In America, successful African American’s cannot peacefully co-exist, they have to eclipse.
But I digress,
Virginia Johnson, the current artistic Director of DTH and former principal dancer with the company danced the company’s critically acclaimed production of Giselle. DTH’s Co-founder Karel Shook fought for the production. He said “They will never take us seriously as a classical company if we do not dance a classic”, but he insisted that it make sense for a company that looked like Dance Theatre of Harlem. Thus it was set in the Bayou, a Creole Giselle. Brilliant. It is a travesty that this important part of history is virtually unknown and is almost absent on the internet. You cannot Google it, and sadly even Dance Theatre of Harlem’s Wikipedia page is sorely lacking in information (in fact none of the names of the Firebirds mentioned above are cited). On the topic of searching the internet, here is a fun fact. When one searches Sims or Kimball, often Copeland’s name and image come up but both of their Wikipedia pages are sparse. Have we gone back to our African roots, carrying on our history through word of mouth griotism? We cannot afford that. Our information must be on the highway. We can do better, we must do better.
It is important for all to understand that this is not an attack on Misty Copeland, she is one of our pioneers, and the greatest one of her time. What I am confronting is the narrative being crafted around her, and the mythology that is being evoked, and what is being left out of her narrative, that is a part of our history.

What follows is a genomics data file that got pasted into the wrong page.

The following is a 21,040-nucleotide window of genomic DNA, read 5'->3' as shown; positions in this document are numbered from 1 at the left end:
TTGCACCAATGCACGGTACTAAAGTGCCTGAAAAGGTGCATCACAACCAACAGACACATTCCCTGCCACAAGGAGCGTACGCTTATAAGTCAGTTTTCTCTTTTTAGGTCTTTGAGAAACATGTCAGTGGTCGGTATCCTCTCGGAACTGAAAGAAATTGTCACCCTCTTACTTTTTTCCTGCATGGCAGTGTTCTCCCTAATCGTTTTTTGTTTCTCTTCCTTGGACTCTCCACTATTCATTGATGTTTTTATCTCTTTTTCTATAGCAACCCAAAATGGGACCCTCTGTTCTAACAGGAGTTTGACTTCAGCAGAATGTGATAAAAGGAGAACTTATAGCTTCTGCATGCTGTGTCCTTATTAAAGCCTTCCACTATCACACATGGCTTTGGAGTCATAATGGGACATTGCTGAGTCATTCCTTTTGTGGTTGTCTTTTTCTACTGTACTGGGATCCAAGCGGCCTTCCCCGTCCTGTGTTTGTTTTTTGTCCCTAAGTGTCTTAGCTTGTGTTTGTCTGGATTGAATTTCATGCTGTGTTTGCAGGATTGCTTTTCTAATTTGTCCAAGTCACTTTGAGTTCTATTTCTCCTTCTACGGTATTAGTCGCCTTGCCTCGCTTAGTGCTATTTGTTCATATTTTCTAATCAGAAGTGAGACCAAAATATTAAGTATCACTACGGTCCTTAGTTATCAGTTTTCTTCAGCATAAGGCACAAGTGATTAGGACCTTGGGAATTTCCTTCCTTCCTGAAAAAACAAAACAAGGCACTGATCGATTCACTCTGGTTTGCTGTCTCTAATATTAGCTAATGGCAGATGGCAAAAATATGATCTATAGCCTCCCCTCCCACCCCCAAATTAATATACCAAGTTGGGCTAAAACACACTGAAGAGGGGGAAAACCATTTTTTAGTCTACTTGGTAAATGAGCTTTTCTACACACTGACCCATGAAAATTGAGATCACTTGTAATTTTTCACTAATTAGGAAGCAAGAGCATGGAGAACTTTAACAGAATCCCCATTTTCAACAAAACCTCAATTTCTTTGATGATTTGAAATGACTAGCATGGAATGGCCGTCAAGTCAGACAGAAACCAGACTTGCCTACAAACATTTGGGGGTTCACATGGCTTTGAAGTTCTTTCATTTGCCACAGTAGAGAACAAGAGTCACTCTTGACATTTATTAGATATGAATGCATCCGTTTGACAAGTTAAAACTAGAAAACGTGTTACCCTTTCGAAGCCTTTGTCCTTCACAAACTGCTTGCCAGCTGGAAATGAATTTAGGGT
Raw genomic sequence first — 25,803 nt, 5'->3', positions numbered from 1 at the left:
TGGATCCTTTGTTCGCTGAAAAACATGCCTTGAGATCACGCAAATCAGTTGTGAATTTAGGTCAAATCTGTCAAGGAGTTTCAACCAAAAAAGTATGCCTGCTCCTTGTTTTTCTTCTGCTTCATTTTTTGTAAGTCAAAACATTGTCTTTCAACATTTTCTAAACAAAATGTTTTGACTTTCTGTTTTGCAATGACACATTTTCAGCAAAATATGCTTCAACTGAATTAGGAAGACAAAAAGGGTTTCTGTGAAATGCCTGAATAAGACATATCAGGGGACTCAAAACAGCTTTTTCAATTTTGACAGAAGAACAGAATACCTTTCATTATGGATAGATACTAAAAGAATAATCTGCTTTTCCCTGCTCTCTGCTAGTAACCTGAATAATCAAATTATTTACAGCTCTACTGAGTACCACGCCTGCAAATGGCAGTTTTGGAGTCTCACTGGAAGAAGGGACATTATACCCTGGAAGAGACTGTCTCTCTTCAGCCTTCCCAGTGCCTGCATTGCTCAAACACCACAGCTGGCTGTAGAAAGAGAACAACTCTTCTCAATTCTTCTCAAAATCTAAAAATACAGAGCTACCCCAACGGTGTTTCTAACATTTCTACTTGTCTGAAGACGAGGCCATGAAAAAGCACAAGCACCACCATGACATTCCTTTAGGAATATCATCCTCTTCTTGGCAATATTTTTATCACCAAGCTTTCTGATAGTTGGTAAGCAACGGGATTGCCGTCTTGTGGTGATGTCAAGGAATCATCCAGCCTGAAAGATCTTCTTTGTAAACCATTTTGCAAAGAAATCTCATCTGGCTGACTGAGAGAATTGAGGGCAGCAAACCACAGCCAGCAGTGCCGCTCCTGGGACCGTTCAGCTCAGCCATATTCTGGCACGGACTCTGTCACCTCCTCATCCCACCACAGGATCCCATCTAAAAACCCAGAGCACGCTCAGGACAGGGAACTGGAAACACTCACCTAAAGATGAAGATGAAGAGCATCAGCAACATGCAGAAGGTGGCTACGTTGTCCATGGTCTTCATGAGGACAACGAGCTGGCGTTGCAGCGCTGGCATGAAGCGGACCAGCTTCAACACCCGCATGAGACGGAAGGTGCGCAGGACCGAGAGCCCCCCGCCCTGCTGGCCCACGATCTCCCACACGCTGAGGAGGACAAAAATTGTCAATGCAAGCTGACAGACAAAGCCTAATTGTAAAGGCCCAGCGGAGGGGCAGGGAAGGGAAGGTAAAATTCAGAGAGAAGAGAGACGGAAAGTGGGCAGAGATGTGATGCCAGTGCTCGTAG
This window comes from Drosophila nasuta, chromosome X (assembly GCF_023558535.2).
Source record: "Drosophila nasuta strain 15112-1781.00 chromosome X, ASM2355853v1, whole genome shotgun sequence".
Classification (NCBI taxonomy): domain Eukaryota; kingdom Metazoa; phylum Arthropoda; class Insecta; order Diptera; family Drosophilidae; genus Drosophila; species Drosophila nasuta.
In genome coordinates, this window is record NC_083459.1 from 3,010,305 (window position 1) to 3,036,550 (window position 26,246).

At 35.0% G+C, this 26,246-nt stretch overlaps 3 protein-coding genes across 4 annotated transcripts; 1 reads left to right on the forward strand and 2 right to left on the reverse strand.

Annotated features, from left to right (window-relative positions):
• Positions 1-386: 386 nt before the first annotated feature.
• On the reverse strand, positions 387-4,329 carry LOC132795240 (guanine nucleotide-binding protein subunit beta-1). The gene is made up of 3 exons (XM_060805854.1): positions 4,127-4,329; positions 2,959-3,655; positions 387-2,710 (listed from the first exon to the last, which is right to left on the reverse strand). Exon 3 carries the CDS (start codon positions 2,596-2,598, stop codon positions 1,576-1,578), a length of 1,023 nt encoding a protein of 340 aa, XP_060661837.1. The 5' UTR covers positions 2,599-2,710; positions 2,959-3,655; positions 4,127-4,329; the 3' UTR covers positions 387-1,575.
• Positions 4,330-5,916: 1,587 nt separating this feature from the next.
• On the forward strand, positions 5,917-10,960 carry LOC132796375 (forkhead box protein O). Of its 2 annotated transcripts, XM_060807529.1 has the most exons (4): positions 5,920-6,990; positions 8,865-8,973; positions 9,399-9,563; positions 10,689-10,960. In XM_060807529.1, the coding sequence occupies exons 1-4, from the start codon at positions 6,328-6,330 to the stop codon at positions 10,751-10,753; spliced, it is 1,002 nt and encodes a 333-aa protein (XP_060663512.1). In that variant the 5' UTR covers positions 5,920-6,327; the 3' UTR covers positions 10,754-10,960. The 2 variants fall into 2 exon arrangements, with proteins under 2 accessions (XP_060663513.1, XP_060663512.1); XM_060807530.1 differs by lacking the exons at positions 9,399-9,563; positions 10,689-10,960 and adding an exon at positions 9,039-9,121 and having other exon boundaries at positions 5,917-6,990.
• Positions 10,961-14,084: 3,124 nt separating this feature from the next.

We saw supermodel Naomi Campbell dominate the scene until Tyra Banks was discovered, and instead of there being space for the both of them (like there was for Cindy Crawford, Linda Evangelista, Christy Turlington) the two were pitted against each other. When writer Terry Macmillan burst onto the publishing scene in the 90’s, she was compared to Nobel Prize- and Pulitzer Prize-winning American novelist Toni Morrison (which is like saying that Jackie Collins is like William Faulkner) There were phrases like “Macmillan, the new Morrison” bandied about. Why? The former’s body of work and achievements aren’t wholly eradicated, but since the number of roles and resources for African-American work is so limited, something often has to give. There is an unspoken double standard in this country. Two time Best Actress Oscar winner Bette Davis (1935/1938) has never been eclipsed by two time Best Actress Oscar winner Meryl Streep (1982/2011). They both hold their rightful place in history, and there is room for both of them.